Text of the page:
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Can Walleye’s Distinguish Between Colors

Can Walleye’s Distinguish Between Colors Can Walleye’s Distinguish Between Colors
By Bob Koeshall – The RiverRat

To Be Continued

Many of you fishermen know the answer to this question, and many do not. My aim is to help those who do not know. Being a Guide on the Petenwell Flowage and Wis. River System here in Central Wis. it is easy to show a client when on the water, as to what colors are the hot colors today, or what was hot yesterday. Their first catch on a certain color tells a client that walleyes like this lure. What it does not tell you is why. Is it the color, shape, movement, sound, or all of them? Have you ever walked the isles in a sporting goods store, or paged through a lure catalog and noticed the array of colors. If you bought one of each color, or variants of each color, you would need many tackle boxes I know that. How do the walleye see colors? Do they see the same colors we see? Let me answer those questions. I too wondered what walleyes were able to distinguish. I asked Lynn Frederick, of the Wis., Sea Grant Program. She told me walleyes can see color, but they cannot see as many hues as fish like largemouth bass and northern pike can see.

Any animal with good color vision has two types of color discriminating cells, Rods and Cones. Cones are used in day vision, and rods are used for night vision. Cones are used for distinguishing colors, and Rods are used for night vision but cannot distinguish colors. A walleye lacks the blue and yellow cells, so it’s color vision is similar to that of the rare human beings with blue and yellow color blindness. What this means is a walleye most likely can see all colors as some shade of red or green. The color bars to the left provide some clues as to the lure colors walleyes can see best. Water color and depth can change the way a lure appears to the fish. In addition, the best lure colors may differ from one body of water to the next because the walleyes are eating different foods. As a result, the only sure fire way to find the best color is to experiment with the colors you have with you. Seeing color is one thing, but knowing how that color stands out in water, is the next step in interpreting why fish are attracted to certain colors. For example, red, which has the longest color wavelength, is usually the first to disappear, being visible down to 15 to 20 feet, in clear water and only a few inches in murky water. After red comes orange, which remains visible down to 40 feet, then yellow to 70 feet. Blue and green are visible as deep as light penetrates.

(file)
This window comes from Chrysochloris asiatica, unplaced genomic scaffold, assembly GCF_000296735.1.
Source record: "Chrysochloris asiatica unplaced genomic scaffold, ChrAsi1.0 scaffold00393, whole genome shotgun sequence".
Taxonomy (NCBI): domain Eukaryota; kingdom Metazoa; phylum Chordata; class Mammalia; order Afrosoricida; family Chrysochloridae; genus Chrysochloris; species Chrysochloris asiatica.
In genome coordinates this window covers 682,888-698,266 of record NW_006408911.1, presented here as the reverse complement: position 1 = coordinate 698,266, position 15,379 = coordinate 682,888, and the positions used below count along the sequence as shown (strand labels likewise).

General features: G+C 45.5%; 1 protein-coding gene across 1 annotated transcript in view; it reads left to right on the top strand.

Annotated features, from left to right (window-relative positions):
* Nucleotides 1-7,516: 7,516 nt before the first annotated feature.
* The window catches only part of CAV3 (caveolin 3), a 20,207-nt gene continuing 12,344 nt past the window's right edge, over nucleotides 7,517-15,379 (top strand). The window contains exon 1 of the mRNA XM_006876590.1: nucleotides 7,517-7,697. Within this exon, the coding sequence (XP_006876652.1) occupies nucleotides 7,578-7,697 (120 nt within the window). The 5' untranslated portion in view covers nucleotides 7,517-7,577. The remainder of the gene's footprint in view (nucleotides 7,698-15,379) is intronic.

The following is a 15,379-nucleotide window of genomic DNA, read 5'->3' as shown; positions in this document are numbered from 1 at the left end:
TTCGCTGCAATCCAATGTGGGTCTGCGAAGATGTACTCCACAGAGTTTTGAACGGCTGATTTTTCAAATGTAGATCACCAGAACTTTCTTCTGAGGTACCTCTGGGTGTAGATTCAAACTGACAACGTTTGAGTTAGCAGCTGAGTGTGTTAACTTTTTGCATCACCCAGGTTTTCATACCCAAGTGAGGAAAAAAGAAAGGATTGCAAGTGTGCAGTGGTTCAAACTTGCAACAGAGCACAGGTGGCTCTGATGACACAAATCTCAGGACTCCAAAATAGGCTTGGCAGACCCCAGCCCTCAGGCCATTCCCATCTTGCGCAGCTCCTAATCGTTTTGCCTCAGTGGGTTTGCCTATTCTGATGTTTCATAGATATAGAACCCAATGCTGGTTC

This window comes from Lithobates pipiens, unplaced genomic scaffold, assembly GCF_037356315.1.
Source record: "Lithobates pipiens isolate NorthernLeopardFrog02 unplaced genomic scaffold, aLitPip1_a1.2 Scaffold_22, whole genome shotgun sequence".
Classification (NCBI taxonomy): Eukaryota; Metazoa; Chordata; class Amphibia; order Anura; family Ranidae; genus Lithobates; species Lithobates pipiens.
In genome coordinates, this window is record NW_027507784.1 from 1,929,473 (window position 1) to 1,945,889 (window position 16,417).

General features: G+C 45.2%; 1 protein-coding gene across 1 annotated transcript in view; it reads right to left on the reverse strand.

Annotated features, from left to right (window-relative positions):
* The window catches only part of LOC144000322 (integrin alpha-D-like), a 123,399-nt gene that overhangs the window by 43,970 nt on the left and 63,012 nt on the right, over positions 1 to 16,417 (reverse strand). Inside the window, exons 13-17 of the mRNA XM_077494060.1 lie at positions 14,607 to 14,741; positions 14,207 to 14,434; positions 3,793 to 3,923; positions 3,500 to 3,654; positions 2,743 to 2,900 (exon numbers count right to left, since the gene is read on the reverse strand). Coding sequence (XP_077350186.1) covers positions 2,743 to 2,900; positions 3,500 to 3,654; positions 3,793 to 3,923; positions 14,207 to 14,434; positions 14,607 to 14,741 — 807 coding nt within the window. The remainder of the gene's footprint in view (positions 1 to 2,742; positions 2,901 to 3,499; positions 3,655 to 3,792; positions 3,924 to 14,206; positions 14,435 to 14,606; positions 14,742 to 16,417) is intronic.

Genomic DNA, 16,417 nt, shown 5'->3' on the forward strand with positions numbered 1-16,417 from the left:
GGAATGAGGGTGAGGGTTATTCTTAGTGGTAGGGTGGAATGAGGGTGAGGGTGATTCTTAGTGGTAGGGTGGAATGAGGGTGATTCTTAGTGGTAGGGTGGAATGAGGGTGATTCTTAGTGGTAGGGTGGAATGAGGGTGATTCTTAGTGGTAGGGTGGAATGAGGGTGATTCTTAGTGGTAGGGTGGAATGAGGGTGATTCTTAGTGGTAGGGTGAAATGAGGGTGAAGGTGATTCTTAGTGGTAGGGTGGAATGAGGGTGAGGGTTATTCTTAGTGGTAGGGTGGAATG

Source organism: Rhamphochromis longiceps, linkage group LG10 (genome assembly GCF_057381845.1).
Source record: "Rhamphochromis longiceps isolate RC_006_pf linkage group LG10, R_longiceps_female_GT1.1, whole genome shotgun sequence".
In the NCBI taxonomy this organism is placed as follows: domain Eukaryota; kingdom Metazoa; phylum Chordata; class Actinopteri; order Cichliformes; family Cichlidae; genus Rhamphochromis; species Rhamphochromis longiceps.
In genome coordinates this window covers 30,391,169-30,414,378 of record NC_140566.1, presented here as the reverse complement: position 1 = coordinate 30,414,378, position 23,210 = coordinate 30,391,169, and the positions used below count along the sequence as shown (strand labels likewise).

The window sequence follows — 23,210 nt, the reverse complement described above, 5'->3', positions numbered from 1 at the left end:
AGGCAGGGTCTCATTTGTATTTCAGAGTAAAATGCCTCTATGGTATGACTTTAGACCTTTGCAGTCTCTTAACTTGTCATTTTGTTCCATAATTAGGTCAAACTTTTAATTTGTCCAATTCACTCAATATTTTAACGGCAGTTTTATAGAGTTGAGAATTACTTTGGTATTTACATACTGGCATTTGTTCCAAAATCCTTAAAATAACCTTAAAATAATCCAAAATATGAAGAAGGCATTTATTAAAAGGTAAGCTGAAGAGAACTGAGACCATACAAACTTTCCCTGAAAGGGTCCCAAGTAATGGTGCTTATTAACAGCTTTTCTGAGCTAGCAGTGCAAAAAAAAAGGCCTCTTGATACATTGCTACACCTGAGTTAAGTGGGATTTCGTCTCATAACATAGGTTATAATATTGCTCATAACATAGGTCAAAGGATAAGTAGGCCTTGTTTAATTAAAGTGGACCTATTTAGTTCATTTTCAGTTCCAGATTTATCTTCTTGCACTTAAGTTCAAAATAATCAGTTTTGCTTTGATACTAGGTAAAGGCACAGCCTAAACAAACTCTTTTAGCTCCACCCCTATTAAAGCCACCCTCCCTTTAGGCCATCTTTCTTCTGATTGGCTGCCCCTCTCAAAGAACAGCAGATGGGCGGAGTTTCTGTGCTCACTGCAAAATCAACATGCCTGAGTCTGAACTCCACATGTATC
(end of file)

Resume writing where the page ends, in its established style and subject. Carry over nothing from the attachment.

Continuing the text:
The deeper each color goes, the less strength it has because of light diffusion. Studies have found that in depths where light is almost absent, white and silver stand out better than even blue or green. There is a message here for those of us who troll deep-water, stained water, muddy water. All this is important because fish locate food primarily by sight. Walleyes acute night vision, finely tuned lateral line, sense and sharp hearing can explain much of the mysterious behavior of walleyes. Walleyes also have a good sense of smell, but it does not appear to play a major role in their life. It is important to choose the right lure color and lure type based on water clarity. Here is a simple rule that I use when selecting lure color. Take a bright colored lure (Flo.yellow or Hot pink) and put it in the water. If the lure disappears within the first six inches of water then you must appeal to the sonar senses of the fish—use a lure that gives off sharp vibrations like rattles or thumping of spinner blades. If you can see the lure at 12 to 18 inches or more under the water surface, use bright colored lures like red, yellow, chartreuse and stripes, florescent colors. If you can see the lure three feet down in clear water, you should use natural colored lures like shiners, shad or perch.